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Parker v. District of Columbia

United States District Court, District of Columbia

December 1, 2015

AFNAN PARKER, Plaintiff,
v.
DISTRICT OF COLUMBIA, et al., Defendants.

MEMORANDUM OPINION & ORDER

RUDOLPH CONTRERAS United States District Judge

Denying Defendants’ Motion to Dismiss and Denying Plaintiff’s Motion for Leave to Amend

I. INTRODUCTION

Plaintiff Afnan Parker (“Mr. Parker”), proceeding pro se, brought this action against Defendants District of Columbia (“the District”) and Charles Samuel Jones Jr. (“Mr. Jones”) (collectively “Defendants”), alleging sexual assault and common law claims of intentional infliction of emotional distress, battery, and violation of the District of Columbia Human Rights Act. Additionally, Mr. Parker brought claims against Mr. Jones, pursuant to 42 U.S.C. § 1983, for violations of his First and Fifth Amendment rights. Defendants filed a motion to dismiss, to which Mr. Parker filed a response. Furthermore, Mr. Parker moved for leave to file an amended complaint, and Defendants filed an opposition to Mr. Parker’s motion. Upon consideration of the parties’ filings, the Court denies Defendants’ Motion to Dismiss and denies Plaintiff’s Motion for Leave to Amend.

II. ANALYSIS

On November 23, 2015, this Court was prepared to hold a motions hearing regarding the parties’ filings. The hearing was rescheduled to this date at Defendants’ request; however, Defendants failed to appear. As a result, the Court’s ruling herein is based on the District’s cursory and inadequate briefing of the issues in the case.

A. Defendants’ Motion to Dismiss

In their Motion to Dismiss, Defendants argue that Mr. Parker is collaterally estopped from re-litigating the issue of the alleged sexual assault. Chiefly, Defendants assert that Judge Eilperin, at an earlier hearing in D.C. Superior Court, decisively ruled on the issue of Mr. Parker’s sexual assault allegations by dismissing Mr. Parker’s request for a Temporary Restraining Order (“TRO”), and granting Mr. Jones’s request for a TRO. See Mem. P. & A. Supp. Defs.’ Mot. Dismiss 8-9, ECF No. 8. In response, Mr. Parker contends, among other arguments, that the TRO proceeding was resolved with a consent order (rather than a decision on the merits or specific findings of fact), and therefore should not preclude subsequent litigation on the issue. Pl.’s Resp. to Defs.’ Mot. to Dismiss.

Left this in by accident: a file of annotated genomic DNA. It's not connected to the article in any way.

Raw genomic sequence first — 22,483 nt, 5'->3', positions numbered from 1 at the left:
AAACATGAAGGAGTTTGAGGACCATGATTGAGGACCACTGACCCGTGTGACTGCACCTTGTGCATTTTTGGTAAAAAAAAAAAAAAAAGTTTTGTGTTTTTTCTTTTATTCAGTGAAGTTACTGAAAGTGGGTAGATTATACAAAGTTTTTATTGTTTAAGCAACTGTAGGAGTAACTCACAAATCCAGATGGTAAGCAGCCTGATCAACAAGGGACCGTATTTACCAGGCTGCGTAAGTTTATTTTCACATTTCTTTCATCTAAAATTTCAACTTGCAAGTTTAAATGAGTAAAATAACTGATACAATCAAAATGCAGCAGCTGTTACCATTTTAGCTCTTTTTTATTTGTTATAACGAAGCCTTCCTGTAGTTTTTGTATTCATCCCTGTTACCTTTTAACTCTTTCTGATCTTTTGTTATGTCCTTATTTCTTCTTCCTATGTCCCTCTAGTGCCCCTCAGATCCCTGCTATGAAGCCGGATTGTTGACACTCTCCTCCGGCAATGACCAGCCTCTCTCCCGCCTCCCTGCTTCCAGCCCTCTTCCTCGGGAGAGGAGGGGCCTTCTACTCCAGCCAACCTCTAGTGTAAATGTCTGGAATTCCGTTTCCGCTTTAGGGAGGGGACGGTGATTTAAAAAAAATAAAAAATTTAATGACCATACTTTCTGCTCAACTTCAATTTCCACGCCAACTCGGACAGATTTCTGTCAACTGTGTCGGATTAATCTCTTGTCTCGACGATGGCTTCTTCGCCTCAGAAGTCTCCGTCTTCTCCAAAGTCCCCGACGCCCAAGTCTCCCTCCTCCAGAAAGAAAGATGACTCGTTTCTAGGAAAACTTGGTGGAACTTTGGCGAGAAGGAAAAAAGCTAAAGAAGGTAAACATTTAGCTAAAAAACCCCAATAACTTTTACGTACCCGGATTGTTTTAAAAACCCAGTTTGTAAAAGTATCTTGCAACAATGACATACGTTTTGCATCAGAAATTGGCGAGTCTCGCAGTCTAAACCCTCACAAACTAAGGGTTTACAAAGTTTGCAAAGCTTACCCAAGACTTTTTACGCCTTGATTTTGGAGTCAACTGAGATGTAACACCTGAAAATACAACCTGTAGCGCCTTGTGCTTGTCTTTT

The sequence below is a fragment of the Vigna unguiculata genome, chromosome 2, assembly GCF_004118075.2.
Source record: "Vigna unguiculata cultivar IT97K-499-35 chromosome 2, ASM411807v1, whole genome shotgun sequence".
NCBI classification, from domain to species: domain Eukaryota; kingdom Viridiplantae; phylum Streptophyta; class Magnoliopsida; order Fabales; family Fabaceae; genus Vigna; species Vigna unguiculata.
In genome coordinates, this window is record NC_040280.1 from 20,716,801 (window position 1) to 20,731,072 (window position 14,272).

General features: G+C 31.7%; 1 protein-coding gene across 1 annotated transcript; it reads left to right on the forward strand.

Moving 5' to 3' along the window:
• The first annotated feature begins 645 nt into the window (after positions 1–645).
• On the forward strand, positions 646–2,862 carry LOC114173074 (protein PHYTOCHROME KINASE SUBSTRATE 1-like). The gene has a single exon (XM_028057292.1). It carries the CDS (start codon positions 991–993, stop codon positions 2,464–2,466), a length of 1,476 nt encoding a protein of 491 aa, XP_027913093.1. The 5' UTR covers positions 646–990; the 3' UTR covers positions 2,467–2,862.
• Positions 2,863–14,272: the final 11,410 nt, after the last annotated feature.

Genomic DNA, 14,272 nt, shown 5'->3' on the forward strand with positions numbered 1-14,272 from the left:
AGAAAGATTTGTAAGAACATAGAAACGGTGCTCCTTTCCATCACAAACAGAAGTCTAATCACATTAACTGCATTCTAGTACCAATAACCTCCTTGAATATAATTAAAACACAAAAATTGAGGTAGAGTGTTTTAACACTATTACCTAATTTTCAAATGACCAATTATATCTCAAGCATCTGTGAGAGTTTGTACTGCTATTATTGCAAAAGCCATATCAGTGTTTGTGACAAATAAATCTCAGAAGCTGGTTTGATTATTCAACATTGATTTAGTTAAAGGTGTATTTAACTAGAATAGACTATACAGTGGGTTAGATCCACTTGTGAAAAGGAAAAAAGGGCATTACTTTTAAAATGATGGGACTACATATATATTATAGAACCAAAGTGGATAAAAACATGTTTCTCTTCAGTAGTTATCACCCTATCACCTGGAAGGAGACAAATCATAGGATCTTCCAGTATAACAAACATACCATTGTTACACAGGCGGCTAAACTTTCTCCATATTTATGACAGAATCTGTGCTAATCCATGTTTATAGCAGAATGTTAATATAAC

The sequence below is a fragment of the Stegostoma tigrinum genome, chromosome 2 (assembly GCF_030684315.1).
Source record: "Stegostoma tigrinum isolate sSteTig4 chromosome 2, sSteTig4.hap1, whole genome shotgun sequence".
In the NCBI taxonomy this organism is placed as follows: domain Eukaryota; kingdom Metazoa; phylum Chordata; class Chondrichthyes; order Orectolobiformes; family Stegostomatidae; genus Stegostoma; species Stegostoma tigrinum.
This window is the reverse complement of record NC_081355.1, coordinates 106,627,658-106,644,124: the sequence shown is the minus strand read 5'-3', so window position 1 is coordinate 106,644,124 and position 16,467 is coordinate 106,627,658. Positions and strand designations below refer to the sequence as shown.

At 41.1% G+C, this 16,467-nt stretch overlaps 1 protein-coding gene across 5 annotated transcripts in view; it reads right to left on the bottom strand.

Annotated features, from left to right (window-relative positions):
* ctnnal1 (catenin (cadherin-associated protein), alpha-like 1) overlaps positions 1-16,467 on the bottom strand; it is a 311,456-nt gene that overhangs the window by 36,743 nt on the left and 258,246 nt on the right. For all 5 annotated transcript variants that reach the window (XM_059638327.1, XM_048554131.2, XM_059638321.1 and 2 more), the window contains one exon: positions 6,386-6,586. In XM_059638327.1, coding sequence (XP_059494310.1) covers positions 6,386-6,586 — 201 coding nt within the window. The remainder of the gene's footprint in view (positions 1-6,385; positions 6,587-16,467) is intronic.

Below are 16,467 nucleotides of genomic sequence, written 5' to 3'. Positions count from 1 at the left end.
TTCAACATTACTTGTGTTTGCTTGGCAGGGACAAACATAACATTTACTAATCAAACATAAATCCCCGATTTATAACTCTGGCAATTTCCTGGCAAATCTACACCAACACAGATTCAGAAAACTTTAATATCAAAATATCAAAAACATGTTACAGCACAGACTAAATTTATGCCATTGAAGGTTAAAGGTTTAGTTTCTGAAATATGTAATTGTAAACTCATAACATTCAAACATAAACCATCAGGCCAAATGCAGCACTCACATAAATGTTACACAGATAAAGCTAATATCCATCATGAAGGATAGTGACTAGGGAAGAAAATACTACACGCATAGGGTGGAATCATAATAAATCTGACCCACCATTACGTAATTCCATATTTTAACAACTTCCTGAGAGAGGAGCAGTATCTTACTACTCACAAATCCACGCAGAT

Ordinarily, it is recognized that “consent agreements . . . are intended to preclude any further litigation on the claim presented but are not intended to preclude further litigation on any of the issues presented.” Arizona v. California, 530 U.S. 392, 414 (2000) (quoting 18 Charles Alan Wright et al., Federal Practice and Procedure § 4443 (1981 ed.)). Consent judgments do not preclude further litigation because, in the event of a judgment entered by consent, “none of the issues is actually litigated, ” and, as such, issue preclusion “does not apply with respect to any issue in a subsequent action.” Id. (quoting Restatement (Second) of Judgments § 27 (Am Law Inst. 1982)). Here, the record of the Superior Court hearing before Judge Eilperin is sparse, and contains no evidence of what the judgment entailed. Thus, this Court would be required to speculate as to the basis for the consent order, if it were to grant Defendants’ Motion on these grounds.